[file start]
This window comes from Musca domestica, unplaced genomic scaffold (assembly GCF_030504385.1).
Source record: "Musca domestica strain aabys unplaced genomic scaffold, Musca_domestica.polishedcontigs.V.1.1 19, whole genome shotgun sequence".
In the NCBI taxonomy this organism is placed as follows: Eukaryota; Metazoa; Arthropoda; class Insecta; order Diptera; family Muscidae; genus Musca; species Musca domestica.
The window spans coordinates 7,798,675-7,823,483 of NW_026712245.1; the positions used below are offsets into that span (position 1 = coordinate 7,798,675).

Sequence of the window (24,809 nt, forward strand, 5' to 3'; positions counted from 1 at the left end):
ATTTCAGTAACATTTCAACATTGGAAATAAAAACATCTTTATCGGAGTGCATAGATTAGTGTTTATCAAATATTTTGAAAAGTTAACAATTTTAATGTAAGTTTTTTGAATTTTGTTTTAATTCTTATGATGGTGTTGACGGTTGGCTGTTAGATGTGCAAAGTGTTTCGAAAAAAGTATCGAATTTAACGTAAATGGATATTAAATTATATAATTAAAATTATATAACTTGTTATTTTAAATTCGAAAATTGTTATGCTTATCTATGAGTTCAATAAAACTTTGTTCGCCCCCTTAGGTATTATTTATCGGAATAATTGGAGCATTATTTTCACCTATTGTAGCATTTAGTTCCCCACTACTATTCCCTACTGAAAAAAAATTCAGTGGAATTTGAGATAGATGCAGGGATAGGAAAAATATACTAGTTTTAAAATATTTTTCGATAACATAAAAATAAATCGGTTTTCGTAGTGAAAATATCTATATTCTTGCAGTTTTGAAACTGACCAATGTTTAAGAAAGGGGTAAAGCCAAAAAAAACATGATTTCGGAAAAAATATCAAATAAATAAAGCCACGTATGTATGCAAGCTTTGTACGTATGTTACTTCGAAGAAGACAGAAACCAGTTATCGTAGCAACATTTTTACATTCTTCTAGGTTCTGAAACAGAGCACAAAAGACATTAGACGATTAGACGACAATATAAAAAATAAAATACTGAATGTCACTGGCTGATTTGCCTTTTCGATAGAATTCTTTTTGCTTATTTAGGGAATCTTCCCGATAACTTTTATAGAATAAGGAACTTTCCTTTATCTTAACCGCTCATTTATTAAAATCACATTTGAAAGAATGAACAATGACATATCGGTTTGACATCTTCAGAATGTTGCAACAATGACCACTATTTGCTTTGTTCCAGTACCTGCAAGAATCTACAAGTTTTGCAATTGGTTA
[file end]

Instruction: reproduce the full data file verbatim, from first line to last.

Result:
This window comes from Musca domestica, unplaced genomic scaffold (assembly GCF_030504385.1).
Source record: "Musca domestica strain aabys unplaced genomic scaffold, Musca_domestica.polishedcontigs.V.1.1 19, whole genome shotgun sequence".
In the NCBI taxonomy this organism is placed as follows: Eukaryota; Metazoa; Arthropoda; class Insecta; order Diptera; family Muscidae; genus Musca; species Musca domestica.
The window spans coordinates 7,798,675-7,823,483 of NW_026712245.1; the positions used below are offsets into that span (position 1 = coordinate 7,798,675).

Sequence of the window (24,809 nt, forward strand, 5' to 3'; positions counted from 1 at the left end):
ATTTCAGTAACATTTCAACATTGGAAATAAAAACATCTTTATCGGAGTGCATAGATTAGTGTTTATCAAATATTTTGAAAAGTTAACAATTTTAATGTAAGTTTTTTGAATTTTGTTTTAATTCTTATGATGGTGTTGACGGTTGGCTGTTAGATGTGCAAAGTGTTTCGAAAAAAGTATCGAATTTAACGTAAATGGATATTAAATTATATAATTAAAATTATATAACTTGTTATTTTAAATTCGAAAATTGTTATGCTTATCTATGAGTTCAATAAAACTTTGTTCGCCCCCTTAGGTATTATTTATCGGAATAATTGGAGCATTATTTTCACCTATTGTAGCATTTAGTTCCCCACTACTATTCCCTACTGAAAAAAAATTCAGTGGAATTTGAGATAGATGCAGGGATAGGAAAAATATACTAGTTTTAAAATATTTTTCGATAACATAAAAATAAATCGGTTTTCGTAGTGAAAATATCTATATTCTTGCAGTTTTGAAACTGACCAATGTTTAAGAAAGGGGTAAAGCCAAAAAAAACATGATTTCGGAAAAAATATCAAATAAATAAAGCCACGTATGTATGCAAGCTTTGTACGTATGTTACTTCGAAGAAGACAGAAACCAGTTATCGTAGCAACATTTTTACATTCTTCTAGGTTCTGAAACAGAGCACAAAAGACATTAGACGATTAGACGACAATATAAAAAATAAAATACTGAATGTCACTGGCTGATTTGCCTTTTCGATAGAATTCTTTTTGCTTATTTAGGGAATCTTCCCGATAACTTTTATAGAATAAGGAACTTTCCTTTATCTTAACCGCTCATTTATTAAAATCACATTTGAAAGAATGAACAATGACATATCGGTTTGACATCTTCAGAATGTTGCAACAATGACCACTATTTGCTTTGTTCCAGTACCTGCAAGAATCTACAAGTTTTGCAATTGGTTA